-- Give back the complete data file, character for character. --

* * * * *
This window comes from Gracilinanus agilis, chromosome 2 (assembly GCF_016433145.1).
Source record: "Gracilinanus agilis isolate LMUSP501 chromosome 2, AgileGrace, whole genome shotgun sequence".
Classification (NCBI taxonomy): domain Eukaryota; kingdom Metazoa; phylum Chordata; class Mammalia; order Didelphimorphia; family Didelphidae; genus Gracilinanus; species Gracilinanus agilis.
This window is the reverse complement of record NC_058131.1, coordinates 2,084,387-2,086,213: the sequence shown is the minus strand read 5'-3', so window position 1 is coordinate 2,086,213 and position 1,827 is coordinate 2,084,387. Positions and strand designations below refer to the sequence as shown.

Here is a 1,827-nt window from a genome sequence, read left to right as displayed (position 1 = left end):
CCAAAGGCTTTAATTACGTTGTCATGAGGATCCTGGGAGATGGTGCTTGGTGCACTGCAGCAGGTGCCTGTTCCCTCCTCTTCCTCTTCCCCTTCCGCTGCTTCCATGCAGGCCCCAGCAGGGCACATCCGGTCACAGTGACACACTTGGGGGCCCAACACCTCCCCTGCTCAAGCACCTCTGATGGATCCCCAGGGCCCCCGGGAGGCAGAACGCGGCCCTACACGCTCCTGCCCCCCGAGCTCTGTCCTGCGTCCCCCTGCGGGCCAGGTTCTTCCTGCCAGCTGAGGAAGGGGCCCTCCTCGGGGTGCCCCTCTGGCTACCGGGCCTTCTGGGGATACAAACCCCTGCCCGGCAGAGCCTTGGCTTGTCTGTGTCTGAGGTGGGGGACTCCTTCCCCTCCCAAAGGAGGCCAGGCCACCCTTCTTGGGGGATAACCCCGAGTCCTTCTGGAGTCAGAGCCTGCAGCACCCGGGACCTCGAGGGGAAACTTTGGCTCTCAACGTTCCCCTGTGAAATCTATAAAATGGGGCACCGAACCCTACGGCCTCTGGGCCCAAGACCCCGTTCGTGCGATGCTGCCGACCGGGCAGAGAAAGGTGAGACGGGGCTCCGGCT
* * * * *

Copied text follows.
This window comes from Gracilinanus agilis, chromosome 2 (assembly GCF_016433145.1).
Source record: "Gracilinanus agilis isolate LMUSP501 chromosome 2, AgileGrace, whole genome shotgun sequence".
Classification (NCBI taxonomy): domain Eukaryota; kingdom Metazoa; phylum Chordata; class Mammalia; order Didelphimorphia; family Didelphidae; genus Gracilinanus; species Gracilinanus agilis.
This window is the reverse complement of record NC_058131.1, coordinates 2,084,387-2,086,213: the sequence shown is the minus strand read 5'-3', so window position 1 is coordinate 2,086,213 and position 1,827 is coordinate 2,084,387. Positions and strand designations below refer to the sequence as shown.

Here is a 1,827-nt window from a genome sequence, read left to right as displayed (position 1 = left end):
CCAAAGGCTTTAATTACGTTGTCATGAGGATCCTGGGAGATGGTGCTTGGTGCACTGCAGCAGGTGCCTGTTCCCTCCTCTTCCTCTTCCCCTTCCGCTGCTTCCATGCAGGCCCCAGCAGGGCACATCCGGTCACAGTGACACACTTGGGGGCCCAACACCTCCCCTGCTCAAGCACCTCTGATGGATCCCCAGGGCCCCCGGGAGGCAGAACGCGGCCCTACACGCTCCTGCCCCCCGAGCTCTGTCCTGCGTCCCCCTGCGGGCCAGGTTCTTCCTGCCAGCTGAGGAAGGGGCCCTCCTCGGGGTGCCCCTCTGGCTACCGGGCCTTCTGGGGATACAAACCCCTGCCCGGCAGAGCCTTGGCTTGTCTGTGTCTGAGGTGGGGGACTCCTTCCCCTCCCAAAGGAGGCCAGGCCACCCTTCTTGGGGGATAACCCCGAGTCCTTCTGGAGTCAGAGCCTGCAGCACCCGGGACCTCGAGGGGAAACTTTGGCTCTCAACGTTCCCCTGTGAAATCTATAAAATGGGGCACCGAACCCTACGGCCTCTGGGCCCAAGACCCCGTTCGTGCGATGCTGCCGACCGGGCAGAGAAAGGTGAGACGGGGCTCCGGCT